Political strategist Karl Rove says President Barack Obama's campaign is worried about vice presidential candidate Paul Ryan's ability to peel away traditional Democratic voters, given his strong re-election showings in a blue-collar Wisconsin congressional district with deep union roots.
His ability to talk simply about complicated issues such as Medicare and the federal debt also digs into the president's comfort level, Rove told Fox News' Neil Cavuto Wednesday.
"Paul Ryan gets under the president's skin because Paul does his homework, he is incredibly knowledgeable about these issues, and he can speak directly and respectful, and yet make his case," Rove said.
"Remember, this guy is from a swing district in Wisconsin that Bill Clinton carried twice, Al Gore carried, and Barack Obama carried. In his first election, he won with 57 percent of the vote." he said. "And in Ryan's re-elections, he has gotten between 62 percent and 68 percent of the vote in a blue-collar. middle-class district with a lot of union workers."
The reason he's been elected to seven terms in the House, Roved continued, is because Ryan has been going "out there" for the "better part of a decade" and taking on "the big issues of deficit, debt, spending, and entitlement reform."
But Rove said Ryan is facing a tougher challenge now as the Republican vice presidential nominee and "has to be reassuring" to both older and younger voters as he and presidential candidate Mitt Romney make their appeal for less government spending, beginning with changes to the Medicare program.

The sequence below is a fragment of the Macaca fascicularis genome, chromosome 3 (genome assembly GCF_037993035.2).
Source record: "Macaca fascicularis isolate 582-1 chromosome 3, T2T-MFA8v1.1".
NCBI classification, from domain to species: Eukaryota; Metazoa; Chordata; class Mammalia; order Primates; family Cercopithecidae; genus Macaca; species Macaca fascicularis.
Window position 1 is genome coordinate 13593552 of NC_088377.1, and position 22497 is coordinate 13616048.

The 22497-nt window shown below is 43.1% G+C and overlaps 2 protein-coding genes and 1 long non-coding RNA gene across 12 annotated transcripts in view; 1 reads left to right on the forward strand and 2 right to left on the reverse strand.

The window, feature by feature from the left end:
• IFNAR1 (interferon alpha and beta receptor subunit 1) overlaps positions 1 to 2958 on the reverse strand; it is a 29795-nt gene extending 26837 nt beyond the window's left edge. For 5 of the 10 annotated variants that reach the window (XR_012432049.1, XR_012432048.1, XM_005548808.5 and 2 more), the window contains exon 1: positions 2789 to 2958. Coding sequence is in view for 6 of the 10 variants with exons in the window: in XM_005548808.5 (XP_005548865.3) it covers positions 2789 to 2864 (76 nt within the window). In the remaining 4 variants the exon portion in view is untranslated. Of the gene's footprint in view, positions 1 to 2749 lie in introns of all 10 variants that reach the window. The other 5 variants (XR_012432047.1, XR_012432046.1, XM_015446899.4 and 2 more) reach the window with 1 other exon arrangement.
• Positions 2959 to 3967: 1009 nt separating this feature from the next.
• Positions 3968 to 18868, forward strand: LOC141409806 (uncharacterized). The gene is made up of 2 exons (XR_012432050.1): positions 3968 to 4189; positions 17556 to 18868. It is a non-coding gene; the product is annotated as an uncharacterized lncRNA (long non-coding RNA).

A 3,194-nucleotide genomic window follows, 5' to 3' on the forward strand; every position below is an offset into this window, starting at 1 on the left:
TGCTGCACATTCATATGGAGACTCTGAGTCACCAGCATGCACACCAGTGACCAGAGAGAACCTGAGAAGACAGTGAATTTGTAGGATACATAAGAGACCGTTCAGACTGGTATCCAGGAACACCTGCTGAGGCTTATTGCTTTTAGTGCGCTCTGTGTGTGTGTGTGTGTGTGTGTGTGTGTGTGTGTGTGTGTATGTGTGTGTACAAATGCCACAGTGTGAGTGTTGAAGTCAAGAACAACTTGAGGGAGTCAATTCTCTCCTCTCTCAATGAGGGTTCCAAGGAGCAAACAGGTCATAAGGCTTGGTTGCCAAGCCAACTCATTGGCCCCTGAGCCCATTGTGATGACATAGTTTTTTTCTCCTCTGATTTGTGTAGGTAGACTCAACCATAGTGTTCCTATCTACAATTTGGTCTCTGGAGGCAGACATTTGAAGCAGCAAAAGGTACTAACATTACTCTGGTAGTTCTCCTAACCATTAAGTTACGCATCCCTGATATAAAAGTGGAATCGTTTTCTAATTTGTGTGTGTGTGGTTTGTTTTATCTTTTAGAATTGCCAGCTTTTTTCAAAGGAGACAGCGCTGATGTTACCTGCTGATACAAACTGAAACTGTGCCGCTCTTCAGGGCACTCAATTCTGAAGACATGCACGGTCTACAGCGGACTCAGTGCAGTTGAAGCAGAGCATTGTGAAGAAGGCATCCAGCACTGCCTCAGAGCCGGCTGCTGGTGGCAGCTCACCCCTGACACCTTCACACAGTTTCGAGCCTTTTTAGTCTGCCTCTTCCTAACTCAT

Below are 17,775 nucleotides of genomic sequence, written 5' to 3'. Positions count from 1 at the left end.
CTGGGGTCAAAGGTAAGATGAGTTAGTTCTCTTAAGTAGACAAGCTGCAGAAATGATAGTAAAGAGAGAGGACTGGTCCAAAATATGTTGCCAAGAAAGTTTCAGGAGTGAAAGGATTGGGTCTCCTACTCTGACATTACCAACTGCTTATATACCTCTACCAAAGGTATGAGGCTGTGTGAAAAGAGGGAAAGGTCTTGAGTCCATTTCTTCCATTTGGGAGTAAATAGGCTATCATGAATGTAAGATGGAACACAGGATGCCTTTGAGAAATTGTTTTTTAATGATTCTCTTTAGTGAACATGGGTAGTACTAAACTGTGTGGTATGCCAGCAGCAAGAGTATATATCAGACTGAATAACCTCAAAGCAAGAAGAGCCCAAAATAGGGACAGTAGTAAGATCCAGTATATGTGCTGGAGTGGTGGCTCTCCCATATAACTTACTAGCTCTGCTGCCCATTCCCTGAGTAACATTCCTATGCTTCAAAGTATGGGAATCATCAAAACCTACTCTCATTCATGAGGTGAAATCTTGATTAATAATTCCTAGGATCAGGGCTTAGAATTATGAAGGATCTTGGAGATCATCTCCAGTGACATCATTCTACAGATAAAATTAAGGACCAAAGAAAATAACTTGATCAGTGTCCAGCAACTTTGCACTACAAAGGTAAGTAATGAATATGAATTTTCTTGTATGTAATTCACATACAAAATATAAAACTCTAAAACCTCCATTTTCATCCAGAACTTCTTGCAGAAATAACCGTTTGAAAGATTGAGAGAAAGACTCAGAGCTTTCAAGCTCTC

Rove, a Fox News contributor and founder of the super PAC Crossroads GPS, said the Romney-Ryan ticket would have to be reassuring as well as they talk about their plan for economic growth.
"We need a team of optimism and a belief in America," he said. "Mitt Romney has that belief in an American exceptionalism and in the American dream."
Rove was also asked by Cavuto about New Jersey Gov. Chris Christie's speech to the GOP convention in Tampa Tuesday.
Christie has been criticized for not delivering what Cavuto referred to as a "red meat" address to the delegates and not talking enough about the Romney-Ryan ticket.
Rove, however, defended Christie's speech, saying it was perfect in tone for the independent and undecided voters who may have been tuning in to the convention coverage.
"Look, Chris Christie's tone was absolutely right for the key audience, which is not the people in this room who are already totally committed to this ticket, but instead the people who are watching and trying to figure it out," Rove said. "And he had the right tone."
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